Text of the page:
The Association of Zoos and Aquariums (AZA) is also standing behind efforts toward deforestation-free palm oil production. The AZA encourages guests at AZA-accredited zoos and aquariums to help break the link between palm oil production and deforestation.

Learn more about the #InYourPalm campaign: http://inyourpalm.org/

Categories: Africa, Conservation, Education, Social Media, Tigers, Zookeepers | Tags: , , , , , , , , , , , , , , | 3 Comments

Dallas Zoo speakers present at top conferences

Zoological and aquarium professionals from across the U.S. are gathering this month at the top professional conferences in the country to share ideas, network and learn from one another – and the Dallas Zoo is well-represented.

Keepers Russell Pharr and Heather Seymour train Grant zebra Stewart to accept voluntary vaccination injections. Dallas Zoo/Ashley Allen

Keepers Russell Pharr and Heather Seymour train Grant zebra Stewart to accept voluntary vaccination injections. Dallas Zoo/Ashley Allen

At the American Association of Zookeepers (AAZK) national conference in Orlando, Fla., hoofstock keeper Russell Pharr presented a paper he co-authored with lead giraffe keeper Heather Seymour. His presentation focuses on two years spent training Grant’s zebras to accept voluntary hand injections for their semi-annual vaccinations.

Also at AAZK, lion keeper Rebecca Wolf presented a paper she co-wrote with keeper Sara Squires, discussing training our female lions to accept voluntary ultrasounds to monitor potential pregnancies.

Other speakers are featured at the Association of Zoos and Aquariums (AZA) annual conference, also in Orlando. Our coordinator of elephant behavior science, Nancy Scott, will present data collected since 2009 to compare how our five elephants’ behavior and activity patterns have changed after moving into their world-renowned Giants of the Savanna habitat in 2010.

Gypsy and Jenny's playful behaviors are noted during observations by researcher, Nancy Scott. Dallas Zoo/Cathy Burkey

Gypsy and Jenny’s playful behavior is observed in their Giants of the Savanna habitat. Dallas Zoo/Cathy Burkey

Our director of communications and social media, Laurie Holloway, will discuss how we listen and respond to guests on consumer review sites, such as TripAdvisor and Yelp. (Thanks to your positive comments about the Dallas Zoo, we just earned our second straight TripAdvisor 2014 Certificate of Excellence award!)

Sharing successes and knowledge with our zoo and aquarium colleagues showcases the expertise of the Dallas Zoo team, and also provides them with the opportunity to learn from others.

Categories: Conservation, Education, Elephant, Lion, Mammals, Social Media, Zookeepers | Leave a comment

Feathers, Fur & Scales Photography Contest

To our photography enthusiasts: We’ve seen you armed with your photography gear, snapping photos in the Zoo, and we’ve also seen a sneak-peek of the pictures you’ve posted on Instagram for our annual Feathers, Fur & Scales Photography Contest. We are ecstatic to review all of the incredible animal shots you’ve captured since April at the Zoo, and the Children’s Aquarium at Fair Park. And just to keep you on your toes, here’s a look at the winning photos from last year. Photo submission ends Sept. 30. Please continue visiting, snapping, and inspiring us with your remarkable photos.

For more info on the photo contest and how to submit your photos, click here.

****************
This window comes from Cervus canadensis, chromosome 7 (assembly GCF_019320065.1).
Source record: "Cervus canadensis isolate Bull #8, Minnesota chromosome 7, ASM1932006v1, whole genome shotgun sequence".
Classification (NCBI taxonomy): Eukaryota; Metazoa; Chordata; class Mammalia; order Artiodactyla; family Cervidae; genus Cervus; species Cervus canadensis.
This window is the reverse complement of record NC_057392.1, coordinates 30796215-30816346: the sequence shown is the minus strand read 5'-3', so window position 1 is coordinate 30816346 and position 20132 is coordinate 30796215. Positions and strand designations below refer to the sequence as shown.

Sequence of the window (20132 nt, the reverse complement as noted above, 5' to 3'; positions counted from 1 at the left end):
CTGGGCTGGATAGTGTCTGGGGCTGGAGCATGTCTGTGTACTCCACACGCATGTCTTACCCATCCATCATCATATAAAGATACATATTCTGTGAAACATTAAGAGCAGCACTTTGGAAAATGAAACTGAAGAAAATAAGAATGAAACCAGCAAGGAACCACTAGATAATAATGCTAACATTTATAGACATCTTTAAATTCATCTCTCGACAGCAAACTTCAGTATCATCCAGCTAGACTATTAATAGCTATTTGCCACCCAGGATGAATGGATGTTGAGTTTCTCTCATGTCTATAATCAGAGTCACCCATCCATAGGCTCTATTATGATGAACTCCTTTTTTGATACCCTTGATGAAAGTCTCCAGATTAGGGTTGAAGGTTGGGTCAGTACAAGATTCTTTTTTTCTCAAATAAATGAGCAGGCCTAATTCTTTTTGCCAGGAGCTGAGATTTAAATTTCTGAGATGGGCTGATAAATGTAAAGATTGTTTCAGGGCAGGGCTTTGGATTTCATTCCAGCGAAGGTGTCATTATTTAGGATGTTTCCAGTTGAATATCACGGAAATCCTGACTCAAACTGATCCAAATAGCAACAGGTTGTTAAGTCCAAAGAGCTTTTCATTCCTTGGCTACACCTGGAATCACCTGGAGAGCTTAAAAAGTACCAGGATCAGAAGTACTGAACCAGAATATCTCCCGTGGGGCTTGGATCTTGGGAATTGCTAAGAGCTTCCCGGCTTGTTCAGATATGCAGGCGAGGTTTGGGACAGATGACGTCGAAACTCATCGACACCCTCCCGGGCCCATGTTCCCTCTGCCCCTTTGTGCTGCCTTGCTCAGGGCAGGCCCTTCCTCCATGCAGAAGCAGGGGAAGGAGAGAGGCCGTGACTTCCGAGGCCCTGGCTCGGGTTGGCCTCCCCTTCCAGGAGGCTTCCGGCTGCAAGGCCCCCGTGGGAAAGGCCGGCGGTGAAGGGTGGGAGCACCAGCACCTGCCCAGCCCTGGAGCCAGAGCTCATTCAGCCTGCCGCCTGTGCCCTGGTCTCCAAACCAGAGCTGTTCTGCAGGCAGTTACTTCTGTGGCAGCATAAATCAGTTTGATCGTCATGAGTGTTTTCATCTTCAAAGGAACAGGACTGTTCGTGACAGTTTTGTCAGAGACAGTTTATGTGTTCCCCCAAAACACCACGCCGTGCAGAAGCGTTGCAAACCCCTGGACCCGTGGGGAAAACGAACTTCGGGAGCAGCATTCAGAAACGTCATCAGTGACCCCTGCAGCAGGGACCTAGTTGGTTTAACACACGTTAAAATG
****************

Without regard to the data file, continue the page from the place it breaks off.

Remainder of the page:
Arno Goetz
Arno Goetz
Grand Prize
« 1 of 10 »
Categories: Exhibits and Experiences, Photography, Social Media | Leave a comment

Family of 11 hits the jackpot by winning Instagram #ZooHoliday photo contest

It’s been eight months since the Rowland family won a one-year Zoo membership, and they can’t stop visiting.

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The Rowland family: Becca, 15; Abby, 14; Elizabeth, 12; Anna, 10; Daniel, 9; Naomi, 6; Leah, 4; Esther, 2; and Lydia, 10 months.

In our first Instagram photo contest last December, we asked guests to tag us with a holiday photo shot at the Zoo. We couldn’t help but choose this family of 11 as the winner after they gathered around our iconic bronze giraffe statue, then creatively added a winter scarf around her neck to make their photo picture-perfect.

The family membership couldn’t have gone to a more appreciative family. Matthew and Jane Rowland homeschool their nine kids, ranging in age from 10 months to 15 years. It’s a special day when they can take their children out to our interactive classroom.

“Several of our children have participated in the Junior Zookeeper program,” Jane Rowland said. “They’ve learned so much about science and taking care of farm animals. It is so awesome that we can make learning fun and an adventure whenever we come to the Zoo.”

A typical day at the Zoo for the Rowland family starts with rides on the carousel, followed by a stop at their favorite exhibit, the Giants of the Savanna.
They like to finish the day by cooling off at the Lacerte Family Children’s Zoo. “The little ones especially love dipping their feet in the pond,” Jane said.

Our #ZooHoliday contest was the first Instagram contest the Rowlands have ever entered. And they’re loyal Dallas Zoo guests, having had a membership for the past 12 years. We appreciate that the Rowlands are active members, and that they help spread the word about the great things we’re doing.

And this spring, we had nearly 250 guests enter our #DallasZooStatues Instagram contest, tagging their favorite photos posing with our bronze animal statues found across the zoo. Congratulations to Teresa Miranda for her winning photo!

Watch our Instagram feed at @dallaszoo for more contests, and you may win something cool, too.

Categories: Children's Zoo (Lacerte Family), Education, Media, Membership, Social Media | Tags: , , , , , , , , | Leave a comment